Blogging has had to take a back seat recently given work, the Belfast Festival and other odds and ends such as a trip to the South to canvass in the Dublin West bye election. It’s likely that this hiatus will continue for a few months. But I couldn’t pass up the opportunity to comment on the SDLP leadership result today.
I’m very pleased with the win by Alasdair McDonnell, because it confirms the SDLP’s identity as a nationalist party first and foremost, and at best puts on hold the more innovative approach of Conall McDevitt. However, even McDevitt’s proposals did not seek to move the SDLP away from Irish nationalism towards the much needed cross-community democratic socialist electoral representation which Northern Ireland still lacks. I think it’s now reasonable to conclude that this representation will not come via the SDLP. Not now, and - despite the ‘McDevitt next time’ fightback that has already begun on Twitter - not ever.
So I’d like to suggest that the time may have come for some SDLP members to think about joining an actual cross-community democratic socialist party. Both the Irish and UK Labour parties allow dual membership, and in fact it’s possible to be in all three, given our common membership of the Socialist International. SDLP members, therefore, need not leave their current party but may begin to participate in a Labour party as well. I understand that some may prefer to join the Irish Labour Party, however they should bear in mind that after Irish Labour’s clear decision in 2008 not to stand candidates in the North, the residual membership consists of those who are dedicated solely to campaigning activity – as you might expect.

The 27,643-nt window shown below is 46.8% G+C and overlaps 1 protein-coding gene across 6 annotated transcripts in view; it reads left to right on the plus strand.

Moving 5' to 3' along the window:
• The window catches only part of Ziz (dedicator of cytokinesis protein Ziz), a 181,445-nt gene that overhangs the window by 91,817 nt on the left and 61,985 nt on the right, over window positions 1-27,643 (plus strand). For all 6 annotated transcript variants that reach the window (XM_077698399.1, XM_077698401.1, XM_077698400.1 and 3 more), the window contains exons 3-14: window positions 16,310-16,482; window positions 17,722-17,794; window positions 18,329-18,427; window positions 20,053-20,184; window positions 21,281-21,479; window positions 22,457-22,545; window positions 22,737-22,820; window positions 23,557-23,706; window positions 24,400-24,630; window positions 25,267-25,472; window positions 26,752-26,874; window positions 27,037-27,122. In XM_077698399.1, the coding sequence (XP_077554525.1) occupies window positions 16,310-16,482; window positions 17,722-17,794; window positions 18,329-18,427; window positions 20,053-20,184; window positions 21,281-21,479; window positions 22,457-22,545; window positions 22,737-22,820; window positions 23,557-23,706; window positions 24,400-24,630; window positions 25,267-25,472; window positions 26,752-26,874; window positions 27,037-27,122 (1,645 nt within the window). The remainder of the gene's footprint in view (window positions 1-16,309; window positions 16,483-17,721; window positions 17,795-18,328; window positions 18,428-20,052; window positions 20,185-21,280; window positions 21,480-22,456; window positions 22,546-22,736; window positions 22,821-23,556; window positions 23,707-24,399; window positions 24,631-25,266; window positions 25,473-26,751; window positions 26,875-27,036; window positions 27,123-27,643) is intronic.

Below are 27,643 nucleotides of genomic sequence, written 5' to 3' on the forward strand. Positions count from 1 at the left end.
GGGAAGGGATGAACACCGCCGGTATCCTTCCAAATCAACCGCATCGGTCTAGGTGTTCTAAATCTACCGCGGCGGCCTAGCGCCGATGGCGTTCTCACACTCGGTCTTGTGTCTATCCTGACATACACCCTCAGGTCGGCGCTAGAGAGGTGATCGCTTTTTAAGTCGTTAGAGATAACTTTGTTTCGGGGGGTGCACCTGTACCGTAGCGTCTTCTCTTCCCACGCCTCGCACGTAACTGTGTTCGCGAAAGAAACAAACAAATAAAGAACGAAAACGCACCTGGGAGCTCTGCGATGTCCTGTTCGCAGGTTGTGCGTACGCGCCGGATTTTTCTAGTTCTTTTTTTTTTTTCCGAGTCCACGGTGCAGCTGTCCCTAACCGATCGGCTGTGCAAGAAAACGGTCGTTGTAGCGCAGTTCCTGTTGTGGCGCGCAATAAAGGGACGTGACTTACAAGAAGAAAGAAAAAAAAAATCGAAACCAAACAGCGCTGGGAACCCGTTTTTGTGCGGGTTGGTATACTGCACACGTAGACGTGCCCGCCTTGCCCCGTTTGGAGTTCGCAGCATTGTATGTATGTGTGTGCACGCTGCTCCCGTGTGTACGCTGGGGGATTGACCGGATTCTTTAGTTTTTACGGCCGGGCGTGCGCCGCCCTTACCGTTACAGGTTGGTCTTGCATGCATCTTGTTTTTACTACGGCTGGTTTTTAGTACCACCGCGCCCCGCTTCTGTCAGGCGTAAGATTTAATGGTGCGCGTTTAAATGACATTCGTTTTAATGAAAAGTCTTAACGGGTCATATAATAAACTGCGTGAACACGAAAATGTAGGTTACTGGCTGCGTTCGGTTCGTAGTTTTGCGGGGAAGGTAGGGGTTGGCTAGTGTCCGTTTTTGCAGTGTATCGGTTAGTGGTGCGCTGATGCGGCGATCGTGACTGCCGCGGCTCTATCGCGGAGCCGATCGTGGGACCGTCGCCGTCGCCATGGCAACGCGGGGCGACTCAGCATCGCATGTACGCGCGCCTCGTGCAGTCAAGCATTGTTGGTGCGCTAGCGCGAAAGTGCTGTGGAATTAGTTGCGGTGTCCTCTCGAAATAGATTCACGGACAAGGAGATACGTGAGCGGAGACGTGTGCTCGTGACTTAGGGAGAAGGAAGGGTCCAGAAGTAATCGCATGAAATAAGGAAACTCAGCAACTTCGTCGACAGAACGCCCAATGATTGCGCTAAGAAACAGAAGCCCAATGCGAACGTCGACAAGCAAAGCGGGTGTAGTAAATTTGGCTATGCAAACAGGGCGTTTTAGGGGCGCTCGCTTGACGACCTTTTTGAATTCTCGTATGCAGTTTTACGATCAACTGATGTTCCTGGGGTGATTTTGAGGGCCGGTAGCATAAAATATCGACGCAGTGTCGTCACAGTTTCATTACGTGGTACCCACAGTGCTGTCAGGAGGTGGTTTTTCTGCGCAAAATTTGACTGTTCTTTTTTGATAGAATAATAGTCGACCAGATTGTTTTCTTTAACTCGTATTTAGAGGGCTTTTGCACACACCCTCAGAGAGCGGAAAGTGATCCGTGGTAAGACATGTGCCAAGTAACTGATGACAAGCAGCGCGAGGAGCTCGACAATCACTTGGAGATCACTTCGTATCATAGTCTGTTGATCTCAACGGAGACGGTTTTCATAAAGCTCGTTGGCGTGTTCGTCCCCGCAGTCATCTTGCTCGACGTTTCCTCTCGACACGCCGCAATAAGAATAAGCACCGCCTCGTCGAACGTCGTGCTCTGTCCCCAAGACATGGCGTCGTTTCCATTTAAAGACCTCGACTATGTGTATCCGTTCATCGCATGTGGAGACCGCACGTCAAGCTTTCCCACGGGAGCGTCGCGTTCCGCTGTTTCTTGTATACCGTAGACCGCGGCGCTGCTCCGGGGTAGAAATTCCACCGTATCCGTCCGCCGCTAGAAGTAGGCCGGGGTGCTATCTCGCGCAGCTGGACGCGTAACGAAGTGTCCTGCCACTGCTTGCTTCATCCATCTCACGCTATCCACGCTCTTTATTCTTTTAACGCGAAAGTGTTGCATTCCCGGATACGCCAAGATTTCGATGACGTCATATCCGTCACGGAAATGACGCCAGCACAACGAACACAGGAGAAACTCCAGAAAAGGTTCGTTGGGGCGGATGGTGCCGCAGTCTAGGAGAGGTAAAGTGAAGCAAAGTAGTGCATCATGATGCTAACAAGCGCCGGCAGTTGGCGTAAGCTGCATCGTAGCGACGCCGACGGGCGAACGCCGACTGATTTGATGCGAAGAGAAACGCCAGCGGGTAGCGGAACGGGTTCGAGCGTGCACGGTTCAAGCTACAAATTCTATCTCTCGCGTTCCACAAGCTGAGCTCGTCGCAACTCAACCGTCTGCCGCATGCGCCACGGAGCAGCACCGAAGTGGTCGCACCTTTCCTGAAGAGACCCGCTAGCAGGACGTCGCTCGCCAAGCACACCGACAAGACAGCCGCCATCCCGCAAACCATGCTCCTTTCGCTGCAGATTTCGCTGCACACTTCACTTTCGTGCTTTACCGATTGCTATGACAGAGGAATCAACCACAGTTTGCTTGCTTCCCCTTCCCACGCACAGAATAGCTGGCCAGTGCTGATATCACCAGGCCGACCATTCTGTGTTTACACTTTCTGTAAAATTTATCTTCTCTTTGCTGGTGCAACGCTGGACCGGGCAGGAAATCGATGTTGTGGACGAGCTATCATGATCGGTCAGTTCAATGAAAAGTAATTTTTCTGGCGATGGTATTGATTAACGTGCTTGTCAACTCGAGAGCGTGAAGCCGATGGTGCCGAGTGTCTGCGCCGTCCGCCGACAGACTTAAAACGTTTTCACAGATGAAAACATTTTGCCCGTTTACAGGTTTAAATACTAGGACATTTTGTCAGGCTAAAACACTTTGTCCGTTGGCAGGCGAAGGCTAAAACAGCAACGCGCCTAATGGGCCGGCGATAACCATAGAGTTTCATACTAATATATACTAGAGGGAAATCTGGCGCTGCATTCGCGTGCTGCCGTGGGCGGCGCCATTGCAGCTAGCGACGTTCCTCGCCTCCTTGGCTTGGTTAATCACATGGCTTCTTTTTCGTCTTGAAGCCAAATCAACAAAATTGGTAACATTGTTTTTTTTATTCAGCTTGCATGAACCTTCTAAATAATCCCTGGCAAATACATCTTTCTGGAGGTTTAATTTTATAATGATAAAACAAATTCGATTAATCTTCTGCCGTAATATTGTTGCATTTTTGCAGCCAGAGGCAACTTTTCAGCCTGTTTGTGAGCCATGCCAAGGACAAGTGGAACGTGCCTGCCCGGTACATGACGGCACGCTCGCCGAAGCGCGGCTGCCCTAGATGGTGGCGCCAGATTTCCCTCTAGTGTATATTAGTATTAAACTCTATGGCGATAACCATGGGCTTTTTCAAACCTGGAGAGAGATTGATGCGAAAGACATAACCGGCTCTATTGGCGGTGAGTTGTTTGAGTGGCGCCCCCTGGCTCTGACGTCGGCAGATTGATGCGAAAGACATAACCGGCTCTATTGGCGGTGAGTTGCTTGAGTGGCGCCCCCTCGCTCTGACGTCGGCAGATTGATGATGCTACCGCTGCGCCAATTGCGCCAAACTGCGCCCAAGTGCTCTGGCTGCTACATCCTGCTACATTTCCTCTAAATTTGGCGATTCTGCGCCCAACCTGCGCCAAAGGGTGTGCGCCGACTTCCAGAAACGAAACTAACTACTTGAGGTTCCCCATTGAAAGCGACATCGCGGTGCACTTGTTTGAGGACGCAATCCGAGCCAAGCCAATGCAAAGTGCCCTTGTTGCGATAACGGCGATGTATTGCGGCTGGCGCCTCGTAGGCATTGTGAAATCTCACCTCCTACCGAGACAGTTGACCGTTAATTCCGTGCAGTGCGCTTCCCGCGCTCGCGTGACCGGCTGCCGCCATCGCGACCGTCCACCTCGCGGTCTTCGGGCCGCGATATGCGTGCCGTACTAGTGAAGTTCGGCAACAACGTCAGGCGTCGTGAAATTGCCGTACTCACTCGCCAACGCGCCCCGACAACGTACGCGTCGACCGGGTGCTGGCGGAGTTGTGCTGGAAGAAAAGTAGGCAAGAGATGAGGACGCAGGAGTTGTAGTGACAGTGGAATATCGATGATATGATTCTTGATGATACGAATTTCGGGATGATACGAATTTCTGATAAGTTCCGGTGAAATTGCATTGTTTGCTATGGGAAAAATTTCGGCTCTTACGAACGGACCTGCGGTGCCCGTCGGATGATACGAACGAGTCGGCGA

In contrast, the UK Labour NEC has agreed the start of discussions with the SDLP and Irish Labour about the way forward for democratic socialist electoral representation in Northern Ireland, in accordance with the recommendation in the Refounding Labour to Win document.
SDLP members may have the inaccurate perception that UK Labour Party members in Northern Ireland are all unionists. Not so, as Labour’s submission to the Refounding Labour consultation process stated:
Labour members in Northern Ireland want to see the development of anti-sectarian politics that can challenge nationalist and unionist polarities for the betterment of the whole of our society. Members do not believe that anti-sectarian politics can wipe out the past in Northern Ireland, but we do have a vision that can re-write the future. Some Labour members are unionists and some are nationalists, some have no strong views either way and others feel strongly that their identity and heritage is both British and Irish. The Labour Party’s policy UK-wide is to support the constitutional mechanism put in place for deciding this issue in the Good Friday/ Belfast Agreement and the 1998 Northern Ireland Act and we do not differ from this. However, we believe the current political priority should be uniting the communities here and now for a shared future.
UK Labour’s membership in Northern Ireland is growing and all new members are welcome. No-one in UK Labour is going to make it difficult or uncomfortable for more nationalists to join and participate in the party. However, members are expected to accept and respect the fact that others may hold different views on the border, and that the subject may sometimes be debated in that spirit. I’m sure SDLP members on the ‘red’ wing of the party would have no problem with that. After all, surely the next stage for politics here is to have these debates in the same room rather than sneering at each other from different sides of the 'community designation' benches.